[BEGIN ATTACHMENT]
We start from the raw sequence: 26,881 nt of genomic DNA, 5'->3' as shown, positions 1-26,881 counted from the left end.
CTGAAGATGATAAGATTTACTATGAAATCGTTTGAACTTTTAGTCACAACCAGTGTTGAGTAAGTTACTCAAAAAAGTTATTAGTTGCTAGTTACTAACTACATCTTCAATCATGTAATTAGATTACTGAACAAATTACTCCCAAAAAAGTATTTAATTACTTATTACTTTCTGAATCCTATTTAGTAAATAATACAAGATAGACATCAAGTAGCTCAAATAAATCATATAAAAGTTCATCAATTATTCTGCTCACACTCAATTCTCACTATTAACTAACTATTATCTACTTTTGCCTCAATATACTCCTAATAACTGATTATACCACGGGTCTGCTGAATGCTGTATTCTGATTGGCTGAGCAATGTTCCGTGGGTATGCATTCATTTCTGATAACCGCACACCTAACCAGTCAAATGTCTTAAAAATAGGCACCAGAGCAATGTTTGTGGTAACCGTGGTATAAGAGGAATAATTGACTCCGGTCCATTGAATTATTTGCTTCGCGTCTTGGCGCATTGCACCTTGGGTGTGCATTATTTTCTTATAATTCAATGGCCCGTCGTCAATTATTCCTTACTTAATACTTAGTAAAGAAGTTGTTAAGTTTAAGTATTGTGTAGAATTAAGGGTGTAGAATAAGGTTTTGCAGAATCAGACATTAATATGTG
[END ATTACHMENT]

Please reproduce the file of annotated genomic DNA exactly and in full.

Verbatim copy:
We start from the raw sequence: 26,881 nt of genomic DNA, 5'->3' as shown, positions 1-26,881 counted from the left end.
CTGAAGATGATAAGATTTACTATGAAATCGTTTGAACTTTTAGTCACAACCAGTGTTGAGTAAGTTACTCAAAAAAGTTATTAGTTGCTAGTTACTAACTACATCTTCAATCATGTAATTAGATTACTGAACAAATTACTCCCAAAAAAGTATTTAATTACTTATTACTTTCTGAATCCTATTTAGTAAATAATACAAGATAGACATCAAGTAGCTCAAATAAATCATATAAAAGTTCATCAATTATTCTGCTCACACTCAATTCTCACTATTAACTAACTATTATCTACTTTTGCCTCAATATACTCCTAATAACTGATTATACCACGGGTCTGCTGAATGCTGTATTCTGATTGGCTGAGCAATGTTCCGTGGGTATGCATTCATTTCTGATAACCGCACACCTAACCAGTCAAATGTCTTAAAAATAGGCACCAGAGCAATGTTTGTGGTAACCGTGGTATAAGAGGAATAATTGACTCCGGTCCATTGAATTATTTGCTTCGCGTCTTGGCGCATTGCACCTTGGGTGTGCATTATTTTCTTATAATTCAATGGCCCGTCGTCAATTATTCCTTACTTAATACTTAGTAAAGAAGTTGTTAAGTTTAAGTATTGTGTAGAATTAAGGGTGTAGAATAAGGTTTTGCAGAATCAGACATTAATATGTG